There’s something about the Fourth of July that rekindles memories of childhood days exercising freedom and independence with carefree abandonment.
My childhood days were spent with adventurous exploration of my hometown Coon Rapids in the ‘60s and ‘70s.
All summer long, the neighborhood kid posse scrambled from house to house – front yard, backyard, garden, garage and street – connecting the dots around the block, our moms all home cleaning house, washing dishes, baking cookies, doing laundry, ironing clothes. And those moms all did it with smiles on their faces, sweetly giving thanks for the freedom to make homes, raise children and celebrate life from the homefront.
But during those carefree days of summertime freedom, we kids would be out all day, building forts, playing ball, hopscotching in driveways, racing around the block, grabbing cookies from Mrs. Peterson’s cookie jar or Dixie cups of Kool-Aid from Mrs. Kuehne’s kitchen.
Landmarks of my childhood adventures included locations still there, but renamed, rezoned, developed and dwindled as demographics and city fathers dictated.
There was the Mud Hole where I learned to swim from shore to shore.
There’s the vacant lot where we’d race to climb the tallest trees and get a bird’s eye view of the neighborhood. That “vacant lot” sits adjacent to the Crooked Lake Library, and dozens of homes now stand where pines and evergreens once stood like royal sentries surveying the grassy acreage below.
There were baseball games in the circle down the street, Annie-Annie Over in Doug and Debbie’s yard, games of tag and Red Rover over at Bloom’s house, and pick-up games of football anytime anyone got the urge for some grassy gridiron play.
During spirited and carefree summertime days spent up at our family’s lake place on the Canadian border, freedom was celebrated more primitively, to be sure. The house was accessible only by water or by air, had no telephone but only radio contact until the early ‘70s. Grandma kept the root cellar stocked with potatoes, hung laundry out on the line to dry, and the outhouse still served as boys’ and girls’ bathroom facilities – and a fine place to hide comic books from parents, I might add.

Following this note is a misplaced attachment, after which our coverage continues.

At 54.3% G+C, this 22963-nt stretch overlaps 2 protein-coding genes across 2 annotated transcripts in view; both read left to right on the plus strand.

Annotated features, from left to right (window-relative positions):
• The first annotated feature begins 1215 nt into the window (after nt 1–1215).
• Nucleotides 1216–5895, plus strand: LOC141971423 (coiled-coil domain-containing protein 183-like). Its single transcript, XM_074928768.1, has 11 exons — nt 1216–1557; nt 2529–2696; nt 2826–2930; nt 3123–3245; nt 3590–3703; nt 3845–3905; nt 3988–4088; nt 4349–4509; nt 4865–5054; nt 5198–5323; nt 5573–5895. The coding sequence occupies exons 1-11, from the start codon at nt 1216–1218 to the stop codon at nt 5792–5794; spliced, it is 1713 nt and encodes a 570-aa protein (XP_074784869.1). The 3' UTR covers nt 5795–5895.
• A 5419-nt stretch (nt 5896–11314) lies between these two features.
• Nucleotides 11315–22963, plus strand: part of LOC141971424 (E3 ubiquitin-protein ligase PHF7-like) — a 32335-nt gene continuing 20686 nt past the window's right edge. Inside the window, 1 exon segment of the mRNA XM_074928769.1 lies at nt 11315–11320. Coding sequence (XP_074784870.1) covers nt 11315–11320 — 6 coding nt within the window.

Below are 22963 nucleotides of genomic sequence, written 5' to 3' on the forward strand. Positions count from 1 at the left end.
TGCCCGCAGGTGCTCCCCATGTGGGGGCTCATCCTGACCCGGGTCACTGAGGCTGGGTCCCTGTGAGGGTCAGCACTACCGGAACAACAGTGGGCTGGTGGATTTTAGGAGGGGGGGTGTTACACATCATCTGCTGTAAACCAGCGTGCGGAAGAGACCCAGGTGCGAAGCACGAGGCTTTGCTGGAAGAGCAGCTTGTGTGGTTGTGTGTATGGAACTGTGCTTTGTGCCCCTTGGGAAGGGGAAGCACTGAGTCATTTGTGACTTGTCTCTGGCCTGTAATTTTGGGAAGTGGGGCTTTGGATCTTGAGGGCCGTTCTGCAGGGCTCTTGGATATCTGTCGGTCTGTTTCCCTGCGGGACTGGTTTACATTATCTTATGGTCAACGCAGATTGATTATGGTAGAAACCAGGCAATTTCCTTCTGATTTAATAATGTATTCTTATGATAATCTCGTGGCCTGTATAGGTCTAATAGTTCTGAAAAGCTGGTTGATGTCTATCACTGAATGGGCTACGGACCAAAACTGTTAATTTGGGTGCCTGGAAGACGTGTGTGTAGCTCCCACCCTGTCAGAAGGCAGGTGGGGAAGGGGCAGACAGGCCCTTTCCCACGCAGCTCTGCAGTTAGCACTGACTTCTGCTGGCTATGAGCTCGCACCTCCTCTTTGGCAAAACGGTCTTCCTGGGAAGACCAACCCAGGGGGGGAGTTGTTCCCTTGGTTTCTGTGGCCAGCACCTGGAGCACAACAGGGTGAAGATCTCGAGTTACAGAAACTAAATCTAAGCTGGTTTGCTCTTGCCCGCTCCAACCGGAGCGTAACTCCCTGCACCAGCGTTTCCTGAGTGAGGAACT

Out on the wild lakeside frontier, my brothers, my cousins and I would form a posse, hiking through the woods – always wary of hungry bears foraging for blueberries – as we made our way to the sand bar stretching from the southern shores of the lake’s east bay.
I and my cousin Johnny – the bravest and freest among us as I recall – would exercise freedom with a daring plunge from atop a sky-scraping granite ledge into the deeper waters sparkling below.
To celebrate Independence Day, resorts on the far side of the lake ignited fireworks displays and blasts of color spray-painted brilliance in the darkened sky. The best view, of course, was from the water, and so we’d all pile into the boat and motor across to the middle of the lake.
There we would gaze with great admiration at the display, looking up at the night sky, blasting with streaks and kabooms and sharing the awe together.
Ah, the carefree and courageous adventures of those childhood days.
All those activities we could enjoy because we had freedom of choice. We could choose to marvel in the fireworks display. Or just stay inside and play Go Fish.
We could choose to hike through the woods, jump from the ledge and swim in the lake. Or just wade in the water along the beach.
We could choose to climb the highest tree and see as far as we could see. Or just stand on the ground and grumble about not being able to see the forest for the trees.
I think celebrating freedom on the Fourth of July is a choice, too.
Just like we can celebrate Thanksgiving with turkey and pie and forget about gratitude, or party on New Year’s Eve and forget about clean slates and new beginnings, or count birthday candles and forget to count blessings – it’s easy to celebrate the Fourth of July with fireworks and picnics and time off from work … and forget all about the freedom.
Let’s be intentional about our celebration of freedom this Fourth of July. Let’s just pause for a moment, celebrate the freedom and give thanks.
Happy Independence Day, dear readers. Let freedom ring!
Sue Austreng can be reached at firstname.lastname@example.org